A Big Brother Texas G

By Staff
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The G fresh out of the vine pile.
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'Cousin' 1929 D had the longest pull in the antique division.
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An F-12 tests its strength at pulling the sled.

P.O. Box 333 Holland, Texas 76534

I would like to share a few thoughts concerning John Deere
G’s. For those who might not know, the G is the identical (in
appearance) ‘big brother’ of the John Deere A, which is
identical (in appearance) to the ‘little brother’ John
Deere B. All three are row crop tractors.

I grew up on a small farm in central Texas, on and around John
Deere A’s and B’s, just about the time production of these
letter series models ended. It seems every John Deere owner either
had an A or a B and nobody had a G. As a farm kid growing up
driving tractors, I had never even heard of a G and didn’t even
know they existed for many years. They just didn’t seem to be
around, at least that is the way it was around here. A long time
tractor mechanic/collector told me (speaking of an era which began
just prior to the mid-30’s and for just over a half decade
later), ‘around here, the poor people bought the small B’s,
the rich people bought the A’s and nobody bought the big
G’s. That same era is when these B’s, A’s and G’s
were manufactured ‘un-styled’ which was prior to the grill
that covers the radiator and front steering column.

I have been searching around for an unstyled G for a few years
and you can imagine how scarce they are now considering the fact
they couldn’t be found in their own day and time. Recently, I
was able to buy one sight-unseen, over the phone, approximately 150
miles from my home. The owner said it had a can on the muffler to
keep rain out of the engine and I just couldn’t wait to see it.
As I approached the G, when I arrived to get it, I could see that
it did have a can on the muffler but the bottom had rusted out of
it and the can had fallen down to the hood at the bottom of the
muffler! I wish I had a photo of the G as it sat in its resting
place, but I was afraid to show my camera because the landowner,
where the G owner had the tractor stored, was already complaining
to the G owner about various things and I didn’t want to do
anything to risk not being able to acquire this G. If I had a
photo, however, you would be able to see that this G was completely
covered by dewberry vines. The wheels were not even visible! The
first thing I did was move some vines to look at the I.D. tag. Its
serial number showed #1811 which told me it was a 1937 model-the
first year G’s were produced. It also told me it was a low
serial number G-the 812th produced! (All G lovers know the first G
produced was#1000). I then tore away a few vines from a rear wheel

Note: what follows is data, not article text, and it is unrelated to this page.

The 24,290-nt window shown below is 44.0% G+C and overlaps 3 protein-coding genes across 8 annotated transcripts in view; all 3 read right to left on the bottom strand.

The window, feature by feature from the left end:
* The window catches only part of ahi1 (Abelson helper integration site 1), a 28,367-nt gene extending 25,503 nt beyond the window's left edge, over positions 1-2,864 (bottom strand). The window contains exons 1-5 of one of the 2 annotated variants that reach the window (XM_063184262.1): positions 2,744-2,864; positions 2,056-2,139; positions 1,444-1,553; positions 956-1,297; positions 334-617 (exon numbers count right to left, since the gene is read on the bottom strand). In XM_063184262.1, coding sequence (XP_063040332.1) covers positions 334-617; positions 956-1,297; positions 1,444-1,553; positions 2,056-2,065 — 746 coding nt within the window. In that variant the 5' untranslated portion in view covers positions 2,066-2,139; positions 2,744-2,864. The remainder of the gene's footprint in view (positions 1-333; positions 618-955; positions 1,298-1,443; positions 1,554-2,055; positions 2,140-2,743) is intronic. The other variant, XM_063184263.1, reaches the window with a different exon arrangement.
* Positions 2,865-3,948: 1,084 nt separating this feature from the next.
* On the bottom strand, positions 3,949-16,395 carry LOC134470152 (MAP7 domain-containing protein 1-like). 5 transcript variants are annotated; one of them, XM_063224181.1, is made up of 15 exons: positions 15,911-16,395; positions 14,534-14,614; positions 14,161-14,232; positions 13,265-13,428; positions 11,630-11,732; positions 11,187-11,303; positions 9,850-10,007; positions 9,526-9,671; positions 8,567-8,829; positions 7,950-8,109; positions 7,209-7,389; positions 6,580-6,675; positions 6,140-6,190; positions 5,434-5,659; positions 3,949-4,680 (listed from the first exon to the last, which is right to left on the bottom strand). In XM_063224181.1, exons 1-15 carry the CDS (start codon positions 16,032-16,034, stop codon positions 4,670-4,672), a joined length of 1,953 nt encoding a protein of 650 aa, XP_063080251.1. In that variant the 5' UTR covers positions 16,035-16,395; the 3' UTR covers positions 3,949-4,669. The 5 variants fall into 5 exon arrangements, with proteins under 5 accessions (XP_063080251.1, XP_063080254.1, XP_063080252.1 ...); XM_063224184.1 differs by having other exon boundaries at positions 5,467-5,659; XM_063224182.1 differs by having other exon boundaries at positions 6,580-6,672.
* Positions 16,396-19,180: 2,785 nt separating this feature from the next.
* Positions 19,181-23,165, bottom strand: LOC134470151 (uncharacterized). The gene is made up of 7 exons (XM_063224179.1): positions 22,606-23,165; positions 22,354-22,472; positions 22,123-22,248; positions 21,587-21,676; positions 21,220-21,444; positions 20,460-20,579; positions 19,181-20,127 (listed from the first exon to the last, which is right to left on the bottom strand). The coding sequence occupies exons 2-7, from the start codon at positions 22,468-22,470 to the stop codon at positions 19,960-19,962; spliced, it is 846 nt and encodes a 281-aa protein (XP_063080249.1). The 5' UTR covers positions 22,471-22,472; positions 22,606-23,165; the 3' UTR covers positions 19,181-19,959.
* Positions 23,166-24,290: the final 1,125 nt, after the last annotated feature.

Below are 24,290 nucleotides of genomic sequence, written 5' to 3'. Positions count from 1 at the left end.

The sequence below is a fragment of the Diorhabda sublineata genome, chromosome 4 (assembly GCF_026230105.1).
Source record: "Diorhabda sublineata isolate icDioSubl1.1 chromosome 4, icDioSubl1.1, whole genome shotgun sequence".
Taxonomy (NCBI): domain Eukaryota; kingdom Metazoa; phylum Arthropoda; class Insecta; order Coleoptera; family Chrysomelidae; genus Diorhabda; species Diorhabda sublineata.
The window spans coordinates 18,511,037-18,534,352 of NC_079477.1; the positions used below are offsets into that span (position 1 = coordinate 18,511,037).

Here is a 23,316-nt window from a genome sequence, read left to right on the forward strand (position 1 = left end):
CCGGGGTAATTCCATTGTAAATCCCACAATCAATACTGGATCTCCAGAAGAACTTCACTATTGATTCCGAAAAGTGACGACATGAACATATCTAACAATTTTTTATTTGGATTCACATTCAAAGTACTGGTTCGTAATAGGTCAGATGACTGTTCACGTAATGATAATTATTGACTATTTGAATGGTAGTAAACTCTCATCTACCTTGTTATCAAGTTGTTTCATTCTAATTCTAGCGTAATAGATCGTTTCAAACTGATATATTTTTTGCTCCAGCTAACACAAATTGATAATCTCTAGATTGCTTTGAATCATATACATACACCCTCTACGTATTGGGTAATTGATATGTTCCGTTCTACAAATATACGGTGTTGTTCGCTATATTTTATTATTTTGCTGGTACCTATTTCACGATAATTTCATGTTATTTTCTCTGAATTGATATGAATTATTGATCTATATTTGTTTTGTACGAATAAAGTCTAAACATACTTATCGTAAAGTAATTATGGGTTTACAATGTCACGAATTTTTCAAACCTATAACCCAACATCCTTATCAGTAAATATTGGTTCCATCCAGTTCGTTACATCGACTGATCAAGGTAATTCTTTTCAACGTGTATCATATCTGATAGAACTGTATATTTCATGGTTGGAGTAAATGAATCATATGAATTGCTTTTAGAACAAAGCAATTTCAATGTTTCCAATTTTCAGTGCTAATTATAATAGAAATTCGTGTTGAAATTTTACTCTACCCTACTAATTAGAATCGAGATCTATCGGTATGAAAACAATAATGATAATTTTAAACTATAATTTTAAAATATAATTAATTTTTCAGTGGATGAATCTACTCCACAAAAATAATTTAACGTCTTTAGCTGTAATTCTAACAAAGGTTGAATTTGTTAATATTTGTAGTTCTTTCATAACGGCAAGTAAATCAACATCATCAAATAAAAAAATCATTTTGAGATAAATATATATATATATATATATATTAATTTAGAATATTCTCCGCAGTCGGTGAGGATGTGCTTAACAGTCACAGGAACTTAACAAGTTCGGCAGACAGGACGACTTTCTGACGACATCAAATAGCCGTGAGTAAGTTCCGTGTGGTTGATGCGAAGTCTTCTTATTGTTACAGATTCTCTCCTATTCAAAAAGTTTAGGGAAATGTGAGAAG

and saw that it had factory round spoke wheels. Later, after we
pulled it out of the vine pile, I could see it had front factory
round spoke wheels also and all wheels were in good condition. The
engine was stuck but that wasn’t surprising. We messed up the
home of two six-foot king snakes which had been living in a rotted
rear tire. One made it out, the other was killed by the rear wheel
when we rolled the engine out of the vine pile.

Now, if you’ve ever had ‘collector’s fever,’ you
know how hard it is to keep your hands off something you’ve
wanted so long. I just couldn’t wait to get the cylinder head
off and look at the rain soaked, rusted cylinders. They did have
plenty of rust and the pistons were stuck real good. While I was
having the valves ground, I worked at removing the stuck pistons
until they gave up and came out. (Everybody ought to have the
opportunity to do this at least once!) After refurbishing the
cylinder walls, I installed new rings and completed putting
everything back together and bingo! Does it sound beautiful to my
ears!

I have not applied new paint. I might get around to that
someday. You know, I kinda like the way my old tractors look with
rust or faded paint. It reminds me

of the ‘good ole days’ back on the farm where all things
were not shiny and new looking. (The children of today, and the
future, need to realize this about our past too.)

I was able to get the old G back into running condition just
prior to our annual Texas Early Day Tractor and Engine Association
Show which was held October 7 and 8, 1989. I took it to the annual
show and entered it in our antique/classic tractor pull contest, of
which I am chairman. The ‘Big Brother G’ ran and pulled
well. It was a pleasure to drive it down the track, just as it was
a pleasure to drive its cousins down the track-my 1929 and 1935
John Deere D’s which I had also taken to the show. It is truly
a great feeling to peel the rust out of the innards of something
like this old G and ‘bring it roaring back to life
again!’

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